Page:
• Reply 7 of 27
    progmacprogmac Posts: 1,850member
  • Reply 8 of 27
    pfflampfflam Posts: 5,053member
    Parables of the Virtual by Brian Masumi.

    Difficult Continental Philosophy that incorporates notions from science, cuch as Emergence and pattern formation into ideas of movement and cognition and and and . . . . not the easiest read



    also reading HYPERION by Dan Simmons. My guilty pleasure is that I love Sci-Fi space epics . . . he is a serious writer too . . . he can actually pen a good sentence . . . lots in fact.

    I keep looking for good Sci Fi and failing but I think this is good so far.
  • Reply 9 of 27
    agent302agent302 Posts: 974member
    Quote:

    Originally posted by ShawnJ

    Me too. But I flipped through that at Barnes and Noble and it didn't seem terribly interesting. I find websites like Guide to Grammar and Writing much more informative, efficient at imparting information, and accessible.



    I'm not reading Eats, Shoots, and Leaves for informative purposes though. It's entertainment, and it's quite excellent.
  • Reply 10 of 27
    midwintermidwinter Posts: 10,060member
    These are the books I took with me on my visit back to my hometown:



    Yann Martel, Life of Pi (reading for the 3rd or 4th time)

    Richard Clarke, Against All Enemies (just finished last night)

    Wendell Berry, Sex, Economy, Freedom & Community (just bought yesterday but good so far)

    Shamoon, et al. Coming of Age: The Advanced Writing Curriculum (for work)

    Austen, Emma (on iPaq, and reading for the umpteenth time)



    Edit: I forgot Aaron Gwyn, Dog on the Cross (collection of short fiction. Odd that I'd forget, considering he's a very good friend of mine)
  • Reply 11 of 27


  • Reply 12 of 27
    dmzdmz Posts: 5,775member
    Quote:

    Originally posted by midwinter

    Wendell Berry, Sex, Economy, Freedom & Community (just bought yesterday but good so far)







    I've been hearing really good things about him.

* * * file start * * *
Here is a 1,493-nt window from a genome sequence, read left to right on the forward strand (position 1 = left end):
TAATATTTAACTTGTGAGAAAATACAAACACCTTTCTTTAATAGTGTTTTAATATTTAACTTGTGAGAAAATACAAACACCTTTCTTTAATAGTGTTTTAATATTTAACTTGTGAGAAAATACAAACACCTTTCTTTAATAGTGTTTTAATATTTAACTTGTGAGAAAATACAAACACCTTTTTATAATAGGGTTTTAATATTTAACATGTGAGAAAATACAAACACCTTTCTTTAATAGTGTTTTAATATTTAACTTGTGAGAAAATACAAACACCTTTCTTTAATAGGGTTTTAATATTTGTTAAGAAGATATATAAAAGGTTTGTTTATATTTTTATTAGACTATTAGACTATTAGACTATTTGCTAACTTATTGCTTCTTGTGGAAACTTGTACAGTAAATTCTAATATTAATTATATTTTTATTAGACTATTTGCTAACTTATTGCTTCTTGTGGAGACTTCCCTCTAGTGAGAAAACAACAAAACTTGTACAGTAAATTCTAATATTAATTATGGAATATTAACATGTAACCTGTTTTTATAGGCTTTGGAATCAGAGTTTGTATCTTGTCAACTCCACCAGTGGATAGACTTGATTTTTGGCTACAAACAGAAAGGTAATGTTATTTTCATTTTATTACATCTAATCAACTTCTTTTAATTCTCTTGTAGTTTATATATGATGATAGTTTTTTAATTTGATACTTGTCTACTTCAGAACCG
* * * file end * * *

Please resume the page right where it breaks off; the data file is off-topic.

I'm still in Democracy in America.
  • Reply 13 of 27
    midwintermidwinter Posts: 10,060member
    Quote:

    Originally posted by dmz

    I've been hearing really good things about him.







    I'm still in Democracy in America.




    Wendell Berry is one of the greatest writers this country has produced since Thoreau.
  • Reply 14 of 27
    staphbabystaphbaby Posts: 353member
    Quote:

    Originally posted by ShawnJ

    [B]One Hundred Years of Socialism:

    The West European Left in the Twentieth Century

    by Donald Sassoon



    I was taught historical methodology by Donald Sasson when I was at Queen Mary for a year. He's a very cluey guy. And he gave me a 93 for my 100% essay on postmodernism. What can I say? He rocks.



    Re. reading socialist texts: yay!!! There are people at AI who don't think "left" (let alone liberal) is a dirty word. You'll find lots more exciting texts for free at marxist.org. Have fun with Trotsky. It sits on my father's bookshelf right next to his Authorised Version of the Bible.



    As for what I'm reading:



    Matthew Paris, Chronica Majora, ed. Luard (1883) is what I'm currently writing my thesis on, and working my way through. It's great for a laugh (Paris was one of those wacky 13th century Benedictines. Unfortunately, the only complete translation is Giles' crappy 1850s effort, which is pretty crap, occasionally rather inaccurate, and has an unfortunate Whiggish Protestant bias, so I'm mostly reading it in Latin. It's other failing is that the index volume is largely focussed on "big men" rather than interesting stuff like subject areas e.g. heresy, clerical taxation etc.



    Susan Cooper, The Dark is Rising series. Nice and light, but reasonably well written, to prevent me from going insane while thesis writing.
  • Reply 15 of 27
    agent302agent302 Posts: 974member
    Midwinter, you remind me that I should reread Life of Pi over the summer. That book is quite amazing.
  • Reply 16 of 27
    pfflampfflam Posts: 5,053member
    Quote:

    Originally posted by staphbaby

    stuff



    What is your area? History? Area of history?Historiography?

    Read any Hayden White? or Vico? or even Gadamer?

    I Love that stuff . .



    and Artman, . . . I went through a phase where I read everything about the Factory I could . . . Popism is a good read



    And "The Philosophy of Andy Warhol: From A to B and Back Again, by Warhol, is really excellent. There was definite method to his madness . . . he was very very smart, despite his apparent and purposeful dumbness
  • Reply 17 of 27
    staphbabystaphbaby Posts: 353member
    Quote:

    Originally posted by pfflam

    What is your area?



    I've just finished my Law degree? I did my honours thesis in it on a Habermasian critique of the contemporary Australian government's theory of democratic representation. Mmm Habermas.